OLYMPIA, Wash. - Washington Democrats control the State House of Representatives by only two seats. House Republicans, last year, believed they had a shot to win the House in 2016. Does a divisive presidential race change that?

“I think we have a lot of seats in play,” said Rep. Joe Fitzgibbon of the House Democratic Campaign Committee

“Our plan all along has been to run as if we were behind, and as if we had a chance to lose the majority of the House. I don't think we're going to lose the majority of the house,” he continued.

Instead, Fitzgibbon believes his Party is in a position to grow its majority, in large part because of Donald Trump.

House Republicans, meanwhile, downplay concerns about a possible Trump effect down ballot, arguing voters will identify local candidates with local issues, not the national presidential race.

“I’m still pretty optimistic,” said Rep. Drew Stokesbary of the House Republican Organizational Committee.

“I know that Trump isn’t the most popular person in Washington State or the United States right now, but the fact of the matter is that Hillary Clinton is the most unpopular major party nominee in history among anybody not named Donald Trump, so there’s really an effect on both sides of the ticket,” Stokesbary argued.

But recent polling shows Clinton with a double-digit lead in Washington State, and Democrats believe that will give them the edge.

“A lot of voters who have traditionally considered themselves to be Republican voters feel more alienated from that party right now because of the kind of rhetoric they’re hearing at the state and national level,” Fitzgibbon told KING 5.

“I feel like there’s a realistic shot we’ll be at 52 (seats),” Fitzgibbon predicted.

Stokesbary believes Republicans could take the House 51 to 47.

So, here’s a look at some the most competitive races that both Parties are targeting:

District 30, part of King and Pierce counties, Federal Way, Des Moines, part of Auburn

House Position 1—Democratic challenger Mike Pellicciotti led Republican incumbent Linda Kochmar in the August primary.

Money Raised: Kochmar, $252,668.16, Pellicciotti $256,748.42

Independent spending: $53,301.86 in support of Kochmar, $189,464.42 in opposition

$73,994.20 in support of Pellicciotti, $104,140.00 in opposition

House Position 2— Democratic challenger Kristine Reeves narrowly led Republican incumbent Teri Hickel in the primary. Hickel was elected last year during a special election.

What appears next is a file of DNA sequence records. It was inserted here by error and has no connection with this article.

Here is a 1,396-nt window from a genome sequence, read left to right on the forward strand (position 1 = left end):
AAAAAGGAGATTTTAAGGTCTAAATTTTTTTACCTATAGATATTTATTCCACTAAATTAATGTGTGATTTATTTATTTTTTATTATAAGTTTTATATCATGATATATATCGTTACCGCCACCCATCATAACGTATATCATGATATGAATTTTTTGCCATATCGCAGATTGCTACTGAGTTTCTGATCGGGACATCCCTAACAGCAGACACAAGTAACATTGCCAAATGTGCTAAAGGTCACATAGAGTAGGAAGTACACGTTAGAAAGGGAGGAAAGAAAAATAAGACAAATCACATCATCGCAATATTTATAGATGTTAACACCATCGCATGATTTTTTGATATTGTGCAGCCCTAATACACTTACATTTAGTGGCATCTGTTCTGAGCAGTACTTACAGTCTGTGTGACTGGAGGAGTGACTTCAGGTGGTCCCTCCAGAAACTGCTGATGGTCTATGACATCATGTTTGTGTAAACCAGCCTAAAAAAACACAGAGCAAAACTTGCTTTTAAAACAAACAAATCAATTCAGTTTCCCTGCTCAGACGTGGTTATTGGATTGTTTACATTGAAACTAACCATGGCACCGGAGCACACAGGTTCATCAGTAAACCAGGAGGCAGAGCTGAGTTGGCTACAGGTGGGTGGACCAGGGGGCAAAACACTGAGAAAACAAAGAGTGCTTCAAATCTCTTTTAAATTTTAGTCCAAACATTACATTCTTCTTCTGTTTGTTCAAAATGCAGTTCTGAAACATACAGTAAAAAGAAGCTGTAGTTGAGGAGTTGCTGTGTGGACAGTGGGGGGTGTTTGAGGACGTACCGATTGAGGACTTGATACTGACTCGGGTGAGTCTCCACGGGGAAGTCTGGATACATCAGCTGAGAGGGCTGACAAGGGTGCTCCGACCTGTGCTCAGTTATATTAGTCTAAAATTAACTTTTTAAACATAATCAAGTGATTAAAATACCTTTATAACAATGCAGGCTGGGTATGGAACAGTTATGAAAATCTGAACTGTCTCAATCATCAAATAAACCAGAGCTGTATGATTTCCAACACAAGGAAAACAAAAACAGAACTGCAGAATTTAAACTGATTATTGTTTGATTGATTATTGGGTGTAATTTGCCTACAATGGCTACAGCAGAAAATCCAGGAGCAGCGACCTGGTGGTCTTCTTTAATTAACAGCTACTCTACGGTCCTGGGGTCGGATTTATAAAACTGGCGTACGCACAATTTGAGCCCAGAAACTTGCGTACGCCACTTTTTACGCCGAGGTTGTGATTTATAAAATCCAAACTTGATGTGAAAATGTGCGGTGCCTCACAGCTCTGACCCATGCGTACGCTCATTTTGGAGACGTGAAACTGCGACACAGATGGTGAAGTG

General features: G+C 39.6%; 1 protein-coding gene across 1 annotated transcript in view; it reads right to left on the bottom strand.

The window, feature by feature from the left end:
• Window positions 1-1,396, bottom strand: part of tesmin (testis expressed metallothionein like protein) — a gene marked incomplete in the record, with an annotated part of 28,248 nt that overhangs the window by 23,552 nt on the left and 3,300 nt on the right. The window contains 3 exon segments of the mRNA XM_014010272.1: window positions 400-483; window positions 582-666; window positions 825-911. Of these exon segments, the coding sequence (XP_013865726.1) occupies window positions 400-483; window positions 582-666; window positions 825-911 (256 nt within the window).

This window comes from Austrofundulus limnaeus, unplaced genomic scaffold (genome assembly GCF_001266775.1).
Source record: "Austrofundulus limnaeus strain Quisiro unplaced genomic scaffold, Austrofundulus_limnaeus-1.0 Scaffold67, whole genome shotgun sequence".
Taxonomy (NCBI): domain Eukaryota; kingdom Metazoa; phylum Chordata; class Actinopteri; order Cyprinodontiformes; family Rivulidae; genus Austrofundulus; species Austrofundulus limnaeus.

Money raised:

Hickel: $265,484.53; Reeves, $231,688.10

Independent spending: $190,902.61 in support of Hickel, $174,124.59 in opposition. $159,038.29 in support of $195,492.47 in opposition.

Note, President Obama has endorsed both Democratic candidates in this district.

District 44, Snohomish County

House Position 1—An open seat race between former County Executive John Lovick (D) and Janice Huxford, a first-time Republican candidate. Lovick led Huxford in the August primary.

Money raised: Lovick $233,527.8; Huxford $247,304.59

Independent spending: $102,814.77 in support of Lovick, $92,304.01 in opposition

$23,286.30 in support of Huxford; $165,647.29 in opposition

District 31, South King County, Northeast Pierce County

Position two is a seat left open by outgoing Democrat Chris Hurst. Republican Phil Fortunato held a slight lead in the primary, ahead of Democrat Lane Walthers.

Money raised: Walthers, $150,385.21, Fortunato $71,910.

Independent Spending: $502 in support of Walthers, $58,742 in opposition

$83,641 in opposition of Fortunato.

District 19, Represents Pacific and Wahkiakum Counites and part of Cowlitz, Lewis, and Grays Harbor Counties

House Position 1—Republican Jim Walsh held a slight lead over Democrat Teresa Purcell who edged out fellow Democrat JD Rossetti in the August primary.

Money raised: Purcell $211,592.95, Walsh 134,362.09

Independent Spending: $9,335.36 in support of Purcell, $79,287.64 in opposition

$14,000 in support of Walsh, 34,567.06 in opposition.

Note, this district includes a portion of Grays Harbor County, Donald Trump’s best county during the presidential primary. While traditionally the region has been a Democratic stronghold, recent election results show the district becoming more competitive.

District 5 , East King County, Carnation, North Bend, Snoqualmie, Issaquah, parts of Renton.

House Position 2—An open seat vacated by Republican Rep. Chad Magandanz who is running for state Senate. Republican Paul Graves led Democrat Darcy Burner in the August primary.

Money raised: Graves, $249,698.20; Burner, $186,240.66

Independent spending: $14,140.91 in support of Graves, none in opposition, as of Thursday.

$1,131.96 in support of Burner, $45,938.91 in opposition.

Source of fundraising totals comes from Public Disclosure Commission, as of Thursday.

Related: Fight for the State Senate